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Memorex Ultra TravelDrive Review


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Key Specifications

  • Review Price: £49.03

It’s pretty much been established that USB powered 2.5in portable hard drives are the greatest invention in computer storage since the CD. They work on just about any computer, don’t need a separate power supply, can be small and light enough to carry in a pocket (yet tough enough not to need a case), have enough capacity for transporting even the largest media collections, are reuseable, and, considering their capacity, are as cheap as chips as well. All of which is great for the consumer but for the manufacturers, this makes things a little more difficult as a marketplace saturated with essentially identically good products means that making your product stand out from the crowd becomes a difficult task.

That’s why we’ve seen plenty of attempts by companies to create products that offer something unique to the consumer, with some being more successful than others. However, the Memorex Ultra TravelDrive is the first portable hard drive we’ve seen that offers not just one but several unique and innovative features. The most stand out of which is that it’s the first we’ve seen that changes colour to suit your mood!

That’s right, no longer will you have to make do with your boring silver portable drive when you’re feeling all chipper and fancy looking a bit dandy. Nor will the whimsical, light hearted nature of your bright orange hard disk be cause for much distraction and annoyance when you’re under the cosh at work. Now, with the help of interchangeable faceplates, you can change the look of your hard drive to match your current disposition.

All well and good, you may be thinking, but isn’t that just a gimmick? Well, essentially, yes it is. But, even that aside, the concept is fundamentally flawed anyway as you don’t even get to choose which colours you want. You see, the range is split up into three capacities with each one having its own tricolour of face plates included. So, if you go for the 80GB version you get orange and white, the 120GB comes with blue and black, going for the full fat 160GB gets you green and white, and all three also come with anthracite grey.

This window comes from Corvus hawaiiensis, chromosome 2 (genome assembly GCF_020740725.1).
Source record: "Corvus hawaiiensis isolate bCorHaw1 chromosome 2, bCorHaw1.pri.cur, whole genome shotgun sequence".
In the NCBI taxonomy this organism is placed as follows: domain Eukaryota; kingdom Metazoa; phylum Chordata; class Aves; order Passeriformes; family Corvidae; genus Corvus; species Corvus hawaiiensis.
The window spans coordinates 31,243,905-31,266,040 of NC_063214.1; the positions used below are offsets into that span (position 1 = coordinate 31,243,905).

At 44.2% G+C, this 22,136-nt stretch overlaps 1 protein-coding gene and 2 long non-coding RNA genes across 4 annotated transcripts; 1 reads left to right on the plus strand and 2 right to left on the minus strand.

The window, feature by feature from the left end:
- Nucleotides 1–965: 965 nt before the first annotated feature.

I don’t know about you, but if I were to buy one of these I’d want the full choice of colours at my disposal, regardless of capacity. Also, half the appeal of an option like this is that you can buy one set of plates with the drive then, if you change your décor, buy a new laptop with a different colour scheme, or your old plates are starting to look a bit worse for wear, you can go and buy some replacements. By packaging them all in together you just end up having a load of spare face plates, that you may have no intention of using, floating around the detritus of your desk – and god knows none of us need anymore of that.

All that said, the range does offer more colour choices than any other drives on the market and if you fancy the idea, there’s no easier way to change your drive’s appearance. Moreover, what the Ultra TravelDrive lacks in true stylistic freedom it more than makes up for with its features, overall good looks, and functionality.

Holding it in your hand the curved, soft-touch black edges make for a secure and comfortable grip and the opposing curves of the face plates create a simple yet effective aesthetic. I wouldn’t go so far as to say it’s the height of fashion but there’s rugged practical appeal to its looks.